A Guide for Conscious Living since 2009
FEATURE - September 2015
How to be Happy with a Challenge Called Parkinson’s Disease
By Suzette Scholtes
Sally Sweeney glazes a ham for her evening company. She moves as graceful as a dancer in the kitchen she designed. She shows me the honey-comb spice holder where one may read the label face up of every spice and herb. “I love this glaze,” she said. She paints on the ginger ale, clove, and mustard glaze as aromas of sweet and salty fill the room. It’s late on a Friday afternoon as we begin our interview on how she has managed Parkinson’s disease for 20 years. “TGIF!” she announced. “Let’s split a bottle of beer, shall we?”
“I don’t know why I drink this premium beer!” Sally said. “PD weakened my taste buds.” I sip my micro brew with its tangy flavor as she laughs at her own joke. “My guests and family enjoy it and that makes me happy.”
This degenerative disease that affects Sally and the famous actor Michael J. Fox results from the death of neurons in the brain that produce dopamine. Insufficient amounts of this neurotransmitter may create challenges with balance, breathing, movement, speaking and the shakes made known by PD, both internal and external. The symptoms are unique to each person. Sally has avoided some common symptoms such as imbalance, anxiety and depression, loss of memory, and/or hallucinations or use of a cane or wheel chair.
“I’m blessed all my life with a disposition to look at things on the bright side,” Sally said. “I’m drawn to the light like a bird to a garden.”
Michael J. Fox Foundation for Parkinson’s disease has poured over 14 million dollars into research since 2000 yet scientists do not know the cause yet. Diagnosis most often occurs around age 60 with only as few as 7% suffering early onset such as Fox when he was diagnosed at age 30 in 1991.
As many as one million Americans live with PD, (Parkinson’s Foundation 2015 website) which is more than the combined number of people diagnosed with multiple sclerosis, muscular dystrophy and Lou Gehrig’s disease. Statistics claim approximately 60,000 Americans are diagnosed with PD each year and a 1000’s of cases remain undetected. Worldwide, the number climbs to 10 million.
“Of course my original diagnosis in 1995 was a blow.” Sally said. “I didn’t want my family feeling sorry for me so I got busy.” At that time two of her teenagers were living at home and the two older ones were in college. “They were frightened for me. I didn’t want them to worry or feel sad for me.”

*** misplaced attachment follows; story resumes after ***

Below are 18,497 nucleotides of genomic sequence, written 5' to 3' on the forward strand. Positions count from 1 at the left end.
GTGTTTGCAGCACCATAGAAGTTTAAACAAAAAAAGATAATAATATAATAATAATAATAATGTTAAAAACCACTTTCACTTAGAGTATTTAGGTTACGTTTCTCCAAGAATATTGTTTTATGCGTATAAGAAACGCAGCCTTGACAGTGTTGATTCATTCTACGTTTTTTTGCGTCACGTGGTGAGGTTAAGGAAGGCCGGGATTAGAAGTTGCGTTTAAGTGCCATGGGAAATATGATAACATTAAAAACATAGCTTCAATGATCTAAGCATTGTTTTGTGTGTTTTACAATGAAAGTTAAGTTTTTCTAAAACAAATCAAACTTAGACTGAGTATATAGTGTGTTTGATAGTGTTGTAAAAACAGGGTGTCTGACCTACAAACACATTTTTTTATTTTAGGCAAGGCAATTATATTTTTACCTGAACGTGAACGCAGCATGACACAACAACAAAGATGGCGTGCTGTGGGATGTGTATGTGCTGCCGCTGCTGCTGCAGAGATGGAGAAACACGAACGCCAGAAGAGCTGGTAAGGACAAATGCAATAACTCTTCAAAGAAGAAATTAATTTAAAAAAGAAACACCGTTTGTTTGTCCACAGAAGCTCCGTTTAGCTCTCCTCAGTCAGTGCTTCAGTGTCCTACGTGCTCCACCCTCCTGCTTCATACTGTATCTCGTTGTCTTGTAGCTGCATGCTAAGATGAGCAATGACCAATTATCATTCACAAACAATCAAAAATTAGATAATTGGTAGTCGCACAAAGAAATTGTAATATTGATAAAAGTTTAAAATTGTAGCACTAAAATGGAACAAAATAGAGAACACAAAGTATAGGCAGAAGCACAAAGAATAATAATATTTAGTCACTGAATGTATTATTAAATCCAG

Sally always enjoyed a healthy diet. “I just ate what I knew was good for me for both of my health and my liking,” she said. She walked daily. She found acupuncture, massage therapy, joined the PD support group. She founded her own business designing kitchens and baths. “I was no longer willing to wait in a show room for customers to find me,” she said. “So I found them.” Her business flourished.
“I am afraid of depression,” she shared, “So I do not allow myself to get too low. I think of all the things in my life which are so great and gratitude lifts me up. I’ll think of something I enjoy doing even a Sudoku puzzle or I draw a picture. I keep my mind focused.”
In 2006, Sally joined Kansas University’s first study on yoga’s effect upon Parkinson’s disease. She underwent physical exams, including blood samples, required for the study. “Yoga was my winning ticket!” Sally said. “My symptoms minimized as I enjoyed two classes a week. The Yoga School of Therapeutics teamed up with KU Med to lead yoga designed to ease symptoms. Participants practiced balance poses along with techniques to induce parasympathetic state (non flight or fight) claimed to help the brain release dopamine.
The published study revealed that participants improved range of motion, strength, posture, gait, balance, depression and quality of life scales, pulmonary function tests as well as improvement in vital signs and serum immune markers.
Down-to-earth Sally and her husband, Mike, built their lake house in Bonner Springs, Ks. just after her diagnosis. All halls and doors were built wide enough to meet handicap code. This home is on the market. They recently moved to a new home in order to be closer to the children and shorter drives for Sally’s weekly routines.
Sally sits tall in her red wing chair, chest lifted and shoulders square. Her figure is sleek. Her eyes sparkle. Her gait has slowed on her daily walks, yet she cooks, she cleans, she draws, and she spends time with her grandchildren. Her face glows with that patina of someone who is alive and vibrant.
Sally hands me an article from WEB MD. I read a quote from Angus Nairin, PhD, a researcher at Yale University who writes “We are getting closer to understanding PD. Our aim is to discover biomarkers to identify the illness earlier and find out how stem cells may be taught to be dopamine producing. Clinical trials are underway now for methods to slow or stop PD.”
'“We must never lose hope,” Sally said in a strong voice.” I believe I can do anything I want at my own pace.” Sally shared her secrets.
Believe you can find a way.
Never give up.
Learn meditation and yoga to foster strength and courage.
Recognize your limitations but do not allow them to define you.
Avoid arguing with the universe.
Accept what cannot be changed.
Each day seek peace.
“You know, Sally said, quoting Abraham Lincoln’s famous line, “Most people are as happy as they make up their minds to be.”
“This is my life. It is the only life I have. For me, this means worry or fear are a waste of my time. Now, how about a taste of my yummy ham?” She smiled as we made our way back to the kitchen.
Suzette Scholtes’ non-fiction writing won the prestigious “Writers Digest” award. Her passions are writing and yoga and she feels one needs a sense of humor for both. She founded The Yoga School of Therapeutics where she manages one of the regions prestige teacher training programs. 10400 W. 103rd Street,